Deadline nears on state historic preservation plan; archaeologists worry about roadsA winter storm in 2009-20010 shifted sand to reveal a shipwreck that appears to be a sailing vessel from the early to mid 1800s. State archaeologists investigated the Cabretta Island Shipwreck, which is part of the Sapelo Island Reserve. Credit: georgiashpo.org
By David Pendered
Georgia’s sometimes competing interests in balancing road construction with historic preservation are unfolding as a deadline looms for public comment on part of the state’s five-year historic preservation plan. Meanwhile, no members have been appointed to the Georgia House Study Committee on Historic Preservation.
July 6 is the deadline for pubic comment on draft goals that are to be included in the pending update of the five-year State Historic Preservation Plan. These goals are a critical component of how and where the state spends its resources on historic preservation.
As these goals and the plan are finalized, professional archaeologists are watching over state highway officials as a new law takes effect July 1. The concern is that the state Transportation Department’s implementation of Senate Bill 346 will threaten historically significant sites.
One thing no one seems to be talking about is the limbo of the Georgia House Committee on History Site Preservation.
The House voted unanimously on March 2 to create the study committee. No members have been appointed and no staff assigned, according to the House website. The House speaker is to appoint five representatives to the committee and it is to stand abolished Dec. 1, according to House Resolution 978.
All three of these situations are developing as the state’s Department of Natural Resources is looking outside state coffers to help pay for preservation efforts.
DNR’s Historic Preservation Division is to receive $2.7 million this year, according to the state’s budget for Fiscal Year 2017, which begins July 1. Federal funds and grants account for $1 million of the total, according to the budget. The FY 2017 budget includes $58,000 for one new position of architectural reviewer.
By comparison, in FY 2007, the division received $2.5 million, according to line item of actual expenses as noted in the 2008 budget. The $200,000 increase since 2007 represents a hike of 8 percent.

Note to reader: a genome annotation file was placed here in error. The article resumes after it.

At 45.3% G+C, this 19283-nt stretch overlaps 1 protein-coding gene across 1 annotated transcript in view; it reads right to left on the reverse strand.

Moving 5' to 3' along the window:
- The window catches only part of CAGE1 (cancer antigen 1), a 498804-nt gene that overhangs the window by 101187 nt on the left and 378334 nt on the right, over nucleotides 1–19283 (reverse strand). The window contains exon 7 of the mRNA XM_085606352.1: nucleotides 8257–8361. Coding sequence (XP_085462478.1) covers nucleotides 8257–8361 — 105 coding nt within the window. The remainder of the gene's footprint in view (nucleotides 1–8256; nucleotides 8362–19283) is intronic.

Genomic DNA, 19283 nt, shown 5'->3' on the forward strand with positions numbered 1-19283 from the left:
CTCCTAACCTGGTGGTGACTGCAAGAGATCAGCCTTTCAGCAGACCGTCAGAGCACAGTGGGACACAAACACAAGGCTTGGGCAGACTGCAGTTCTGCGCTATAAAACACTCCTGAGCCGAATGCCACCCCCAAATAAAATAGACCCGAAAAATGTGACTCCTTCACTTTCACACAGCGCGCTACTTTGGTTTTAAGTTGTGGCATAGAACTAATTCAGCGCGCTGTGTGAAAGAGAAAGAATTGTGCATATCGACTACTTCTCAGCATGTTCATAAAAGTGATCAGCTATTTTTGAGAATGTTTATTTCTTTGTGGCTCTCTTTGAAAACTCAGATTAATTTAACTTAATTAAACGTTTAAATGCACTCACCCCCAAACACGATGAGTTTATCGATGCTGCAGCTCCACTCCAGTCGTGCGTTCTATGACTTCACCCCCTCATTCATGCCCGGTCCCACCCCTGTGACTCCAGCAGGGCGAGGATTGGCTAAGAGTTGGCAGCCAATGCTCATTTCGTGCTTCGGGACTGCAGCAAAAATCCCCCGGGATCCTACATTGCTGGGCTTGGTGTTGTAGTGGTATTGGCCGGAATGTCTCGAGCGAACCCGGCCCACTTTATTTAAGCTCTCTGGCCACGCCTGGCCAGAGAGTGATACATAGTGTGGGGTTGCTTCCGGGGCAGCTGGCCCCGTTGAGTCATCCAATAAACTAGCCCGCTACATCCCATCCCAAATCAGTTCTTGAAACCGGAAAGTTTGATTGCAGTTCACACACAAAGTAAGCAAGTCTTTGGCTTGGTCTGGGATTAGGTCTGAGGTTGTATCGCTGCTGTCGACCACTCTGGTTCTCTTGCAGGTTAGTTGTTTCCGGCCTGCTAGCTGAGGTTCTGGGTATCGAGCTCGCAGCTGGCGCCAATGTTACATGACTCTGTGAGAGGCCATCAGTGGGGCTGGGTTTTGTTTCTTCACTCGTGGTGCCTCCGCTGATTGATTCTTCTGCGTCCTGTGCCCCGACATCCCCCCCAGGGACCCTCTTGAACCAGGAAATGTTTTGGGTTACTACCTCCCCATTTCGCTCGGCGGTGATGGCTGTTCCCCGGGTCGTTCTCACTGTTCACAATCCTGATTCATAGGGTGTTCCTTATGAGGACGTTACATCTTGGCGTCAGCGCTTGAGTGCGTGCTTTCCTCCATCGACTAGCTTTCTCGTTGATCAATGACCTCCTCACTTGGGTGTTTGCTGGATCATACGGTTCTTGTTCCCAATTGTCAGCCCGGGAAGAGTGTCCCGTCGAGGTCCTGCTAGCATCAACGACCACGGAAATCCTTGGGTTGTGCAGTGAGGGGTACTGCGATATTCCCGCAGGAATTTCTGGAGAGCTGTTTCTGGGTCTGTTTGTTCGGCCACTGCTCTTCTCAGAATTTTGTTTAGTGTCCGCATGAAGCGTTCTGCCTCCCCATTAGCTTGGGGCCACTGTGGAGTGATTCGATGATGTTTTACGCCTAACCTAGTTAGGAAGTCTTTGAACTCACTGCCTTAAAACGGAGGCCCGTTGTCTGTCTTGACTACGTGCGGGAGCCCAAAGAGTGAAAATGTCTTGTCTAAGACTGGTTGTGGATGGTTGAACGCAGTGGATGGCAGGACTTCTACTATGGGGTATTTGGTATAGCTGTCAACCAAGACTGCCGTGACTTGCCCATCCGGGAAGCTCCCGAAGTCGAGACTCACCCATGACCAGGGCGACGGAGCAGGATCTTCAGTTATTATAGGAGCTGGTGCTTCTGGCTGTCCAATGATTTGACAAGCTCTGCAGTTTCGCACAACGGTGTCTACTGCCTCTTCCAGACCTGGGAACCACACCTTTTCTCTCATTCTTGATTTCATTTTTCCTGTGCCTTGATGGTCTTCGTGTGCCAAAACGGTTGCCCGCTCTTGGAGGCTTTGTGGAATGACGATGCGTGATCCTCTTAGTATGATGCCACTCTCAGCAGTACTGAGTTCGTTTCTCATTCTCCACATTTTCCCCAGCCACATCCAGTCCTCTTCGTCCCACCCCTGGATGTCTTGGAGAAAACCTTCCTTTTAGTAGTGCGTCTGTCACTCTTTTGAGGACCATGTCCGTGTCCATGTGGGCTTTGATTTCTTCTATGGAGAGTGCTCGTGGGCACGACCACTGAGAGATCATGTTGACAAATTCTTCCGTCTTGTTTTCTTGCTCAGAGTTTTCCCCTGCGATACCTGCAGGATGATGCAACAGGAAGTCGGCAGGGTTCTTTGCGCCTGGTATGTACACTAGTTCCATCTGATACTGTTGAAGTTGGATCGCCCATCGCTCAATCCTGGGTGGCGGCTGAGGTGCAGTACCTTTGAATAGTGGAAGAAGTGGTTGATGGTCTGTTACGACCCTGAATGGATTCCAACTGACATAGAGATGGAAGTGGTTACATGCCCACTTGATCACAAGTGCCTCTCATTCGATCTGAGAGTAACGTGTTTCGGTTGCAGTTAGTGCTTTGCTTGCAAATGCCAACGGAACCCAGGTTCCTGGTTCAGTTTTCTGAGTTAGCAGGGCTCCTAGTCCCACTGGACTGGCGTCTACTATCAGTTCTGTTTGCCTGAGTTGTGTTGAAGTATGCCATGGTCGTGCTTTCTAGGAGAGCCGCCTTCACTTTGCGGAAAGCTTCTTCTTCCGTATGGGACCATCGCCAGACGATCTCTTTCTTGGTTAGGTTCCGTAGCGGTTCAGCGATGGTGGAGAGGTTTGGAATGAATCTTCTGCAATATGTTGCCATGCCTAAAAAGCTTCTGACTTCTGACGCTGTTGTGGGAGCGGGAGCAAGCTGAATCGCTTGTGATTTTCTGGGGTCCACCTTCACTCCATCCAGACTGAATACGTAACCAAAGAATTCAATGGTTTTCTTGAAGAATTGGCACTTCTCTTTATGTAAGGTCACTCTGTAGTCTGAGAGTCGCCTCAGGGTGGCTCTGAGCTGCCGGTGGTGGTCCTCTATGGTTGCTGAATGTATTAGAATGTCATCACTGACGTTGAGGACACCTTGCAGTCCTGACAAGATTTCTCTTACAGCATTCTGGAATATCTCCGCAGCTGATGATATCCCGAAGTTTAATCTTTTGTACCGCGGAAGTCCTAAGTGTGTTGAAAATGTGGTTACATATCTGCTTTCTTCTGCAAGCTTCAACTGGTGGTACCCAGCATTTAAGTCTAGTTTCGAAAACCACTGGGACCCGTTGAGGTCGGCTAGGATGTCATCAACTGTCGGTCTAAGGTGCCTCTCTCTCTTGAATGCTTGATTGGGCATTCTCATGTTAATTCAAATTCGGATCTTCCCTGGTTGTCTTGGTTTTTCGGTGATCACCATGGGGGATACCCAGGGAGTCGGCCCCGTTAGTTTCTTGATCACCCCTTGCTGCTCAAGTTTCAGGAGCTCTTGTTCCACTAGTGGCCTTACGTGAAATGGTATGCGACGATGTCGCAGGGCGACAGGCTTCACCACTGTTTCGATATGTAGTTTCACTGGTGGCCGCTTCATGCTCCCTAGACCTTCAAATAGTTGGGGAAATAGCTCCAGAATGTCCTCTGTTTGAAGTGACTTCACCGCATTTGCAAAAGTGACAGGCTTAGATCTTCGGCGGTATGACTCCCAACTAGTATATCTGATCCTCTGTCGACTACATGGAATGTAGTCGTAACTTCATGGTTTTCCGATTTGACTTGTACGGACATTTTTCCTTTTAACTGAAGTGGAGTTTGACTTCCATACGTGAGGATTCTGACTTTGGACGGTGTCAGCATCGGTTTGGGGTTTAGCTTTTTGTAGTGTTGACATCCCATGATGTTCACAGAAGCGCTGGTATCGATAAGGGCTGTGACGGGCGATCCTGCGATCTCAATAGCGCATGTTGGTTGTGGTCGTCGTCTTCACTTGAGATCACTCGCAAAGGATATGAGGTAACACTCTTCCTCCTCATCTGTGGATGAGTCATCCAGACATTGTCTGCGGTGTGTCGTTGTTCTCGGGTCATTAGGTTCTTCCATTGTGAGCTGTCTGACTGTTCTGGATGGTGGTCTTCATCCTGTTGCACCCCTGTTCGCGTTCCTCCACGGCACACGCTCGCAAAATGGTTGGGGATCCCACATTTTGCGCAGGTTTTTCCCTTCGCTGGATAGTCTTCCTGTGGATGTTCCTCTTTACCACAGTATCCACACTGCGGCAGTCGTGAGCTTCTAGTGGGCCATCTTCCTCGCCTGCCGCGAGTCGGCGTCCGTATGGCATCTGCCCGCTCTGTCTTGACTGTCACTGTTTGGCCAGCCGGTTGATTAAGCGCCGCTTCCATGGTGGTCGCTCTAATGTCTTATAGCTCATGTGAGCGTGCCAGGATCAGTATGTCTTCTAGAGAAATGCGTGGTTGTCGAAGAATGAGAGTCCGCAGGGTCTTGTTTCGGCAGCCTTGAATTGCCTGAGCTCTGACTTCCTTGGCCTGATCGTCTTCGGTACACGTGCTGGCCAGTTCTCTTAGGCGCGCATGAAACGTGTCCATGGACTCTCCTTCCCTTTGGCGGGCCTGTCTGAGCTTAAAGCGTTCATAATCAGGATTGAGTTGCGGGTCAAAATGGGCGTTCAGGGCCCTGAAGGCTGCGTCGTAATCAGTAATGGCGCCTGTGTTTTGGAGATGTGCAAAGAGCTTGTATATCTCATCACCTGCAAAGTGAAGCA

Statewide spending has increased by 42 percent during the same period. The state budget has grown from $16.8 million in FY 2007 to $23.8 million in FY 2017, according to the budgets.
DNR’s proposed goals for the five-year plan clearly address this funding scenario. They include:
- “Leverage private and federal grants as sources of additional funding;
- “Develop alternate funding streams to support preservation activities;
- “Strengthen current and develop new partnerships to collaborate on funding for common interest preservation projects.
DNR’s existing preservation plan specifically comments on funding shortages for the 2007-2011 period.
In a section that cites a number of accomplishments, the plan notes:
- “These accomplishments were made while facing increasing economic challenges. Among these challenges were the reduction in state funds for preservation, including the elimination of seven staff positions at HPD, state funding for the Georgia Heritage grants program and significant decreases for the state’s regional preservation planning program, as well as reduced revenues for historic preservation organizations throughout Georgia. These challenges required a re-focusing of efforts and an even greater reliance on preservation partners throughout the state.”
The concern over SB 346 that some professional archaeologists have identified is that it will reduce the level of environmental oversight review that must be completed before a road is built or expanded.
The concern arises from the state’s new transportation funding programs. GDOT Commissioner Russell McMurry told lawmakers that GDOT is shifting funding for new roads from federal to state sources.
As a result, federal requirements on environmental oversight won’t apply to most of the new road projects. Archaeologists fear the state requirements are not sufficient to ensure that unknown historic sites, such as burial grounds, may not be identified before construction begins.